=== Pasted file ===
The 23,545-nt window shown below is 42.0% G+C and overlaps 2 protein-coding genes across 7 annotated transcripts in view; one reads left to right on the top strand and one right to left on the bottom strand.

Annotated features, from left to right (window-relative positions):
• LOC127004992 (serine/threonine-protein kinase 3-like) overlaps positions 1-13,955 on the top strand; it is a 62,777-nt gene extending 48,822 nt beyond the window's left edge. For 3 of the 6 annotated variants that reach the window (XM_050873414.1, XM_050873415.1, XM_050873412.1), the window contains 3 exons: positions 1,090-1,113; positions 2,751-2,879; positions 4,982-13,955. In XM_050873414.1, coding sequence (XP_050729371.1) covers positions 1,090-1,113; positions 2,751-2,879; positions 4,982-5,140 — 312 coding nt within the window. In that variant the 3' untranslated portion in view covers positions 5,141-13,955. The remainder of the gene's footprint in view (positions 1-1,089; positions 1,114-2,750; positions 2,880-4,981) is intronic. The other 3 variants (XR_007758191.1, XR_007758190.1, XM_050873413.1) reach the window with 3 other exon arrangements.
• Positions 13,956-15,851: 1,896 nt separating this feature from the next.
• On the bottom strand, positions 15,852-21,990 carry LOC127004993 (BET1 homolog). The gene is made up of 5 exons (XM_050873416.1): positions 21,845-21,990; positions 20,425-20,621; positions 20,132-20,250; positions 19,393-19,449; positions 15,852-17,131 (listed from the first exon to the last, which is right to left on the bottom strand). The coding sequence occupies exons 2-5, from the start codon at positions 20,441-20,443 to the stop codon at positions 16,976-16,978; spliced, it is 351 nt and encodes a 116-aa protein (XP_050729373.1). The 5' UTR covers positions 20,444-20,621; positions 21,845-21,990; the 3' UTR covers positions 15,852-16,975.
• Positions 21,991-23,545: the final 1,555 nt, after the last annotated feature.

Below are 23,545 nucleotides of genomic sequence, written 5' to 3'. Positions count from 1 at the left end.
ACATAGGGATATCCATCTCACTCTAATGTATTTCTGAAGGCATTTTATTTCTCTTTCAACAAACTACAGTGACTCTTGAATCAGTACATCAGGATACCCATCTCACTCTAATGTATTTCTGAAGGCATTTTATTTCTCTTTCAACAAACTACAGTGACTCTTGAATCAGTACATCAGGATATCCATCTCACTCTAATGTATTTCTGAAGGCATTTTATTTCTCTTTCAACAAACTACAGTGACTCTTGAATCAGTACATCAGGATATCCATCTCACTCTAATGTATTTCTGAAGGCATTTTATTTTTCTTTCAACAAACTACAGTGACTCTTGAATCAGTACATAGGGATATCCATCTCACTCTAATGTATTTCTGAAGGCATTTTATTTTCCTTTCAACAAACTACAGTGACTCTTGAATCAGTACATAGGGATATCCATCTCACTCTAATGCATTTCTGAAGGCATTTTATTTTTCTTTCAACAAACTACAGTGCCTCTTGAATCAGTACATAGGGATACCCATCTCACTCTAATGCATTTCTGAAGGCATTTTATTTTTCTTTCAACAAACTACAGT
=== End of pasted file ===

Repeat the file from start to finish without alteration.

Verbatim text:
The 23,545-nt window shown below is 42.0% G+C and overlaps 2 protein-coding genes across 7 annotated transcripts in view; one reads left to right on the top strand and one right to left on the bottom strand.

Annotated features, from left to right (window-relative positions):
• LOC127004992 (serine/threonine-protein kinase 3-like) overlaps positions 1-13,955 on the top strand; it is a 62,777-nt gene extending 48,822 nt beyond the window's left edge. For 3 of the 6 annotated variants that reach the window (XM_050873414.1, XM_050873415.1, XM_050873412.1), the window contains 3 exons: positions 1,090-1,113; positions 2,751-2,879; positions 4,982-13,955. In XM_050873414.1, coding sequence (XP_050729371.1) covers positions 1,090-1,113; positions 2,751-2,879; positions 4,982-5,140 — 312 coding nt within the window. In that variant the 3' untranslated portion in view covers positions 5,141-13,955. The remainder of the gene's footprint in view (positions 1-1,089; positions 1,114-2,750; positions 2,880-4,981) is intronic. The other 3 variants (XR_007758191.1, XR_007758190.1, XM_050873413.1) reach the window with 3 other exon arrangements.
• Positions 13,956-15,851: 1,896 nt separating this feature from the next.
• On the bottom strand, positions 15,852-21,990 carry LOC127004993 (BET1 homolog). The gene is made up of 5 exons (XM_050873416.1): positions 21,845-21,990; positions 20,425-20,621; positions 20,132-20,250; positions 19,393-19,449; positions 15,852-17,131 (listed from the first exon to the last, which is right to left on the bottom strand). The coding sequence occupies exons 2-5, from the start codon at positions 20,441-20,443 to the stop codon at positions 16,976-16,978; spliced, it is 351 nt and encodes a 116-aa protein (XP_050729373.1). The 5' UTR covers positions 20,444-20,621; positions 21,845-21,990; the 3' UTR covers positions 15,852-16,975.
• Positions 21,991-23,545: the final 1,555 nt, after the last annotated feature.

Below are 23,545 nucleotides of genomic sequence, written 5' to 3'. Positions count from 1 at the left end.
ACATAGGGATATCCATCTCACTCTAATGTATTTCTGAAGGCATTTTATTTCTCTTTCAACAAACTACAGTGACTCTTGAATCAGTACATCAGGATACCCATCTCACTCTAATGTATTTCTGAAGGCATTTTATTTCTCTTTCAACAAACTACAGTGACTCTTGAATCAGTACATCAGGATATCCATCTCACTCTAATGTATTTCTGAAGGCATTTTATTTCTCTTTCAACAAACTACAGTGACTCTTGAATCAGTACATCAGGATATCCATCTCACTCTAATGTATTTCTGAAGGCATTTTATTTTTCTTTCAACAAACTACAGTGACTCTTGAATCAGTACATAGGGATATCCATCTCACTCTAATGTATTTCTGAAGGCATTTTATTTTCCTTTCAACAAACTACAGTGACTCTTGAATCAGTACATAGGGATATCCATCTCACTCTAATGCATTTCTGAAGGCATTTTATTTTTCTTTCAACAAACTACAGTGCCTCTTGAATCAGTACATAGGGATACCCATCTCACTCTAATGCATTTCTGAAGGCATTTTATTTTTCTTTCAACAAACTACAGT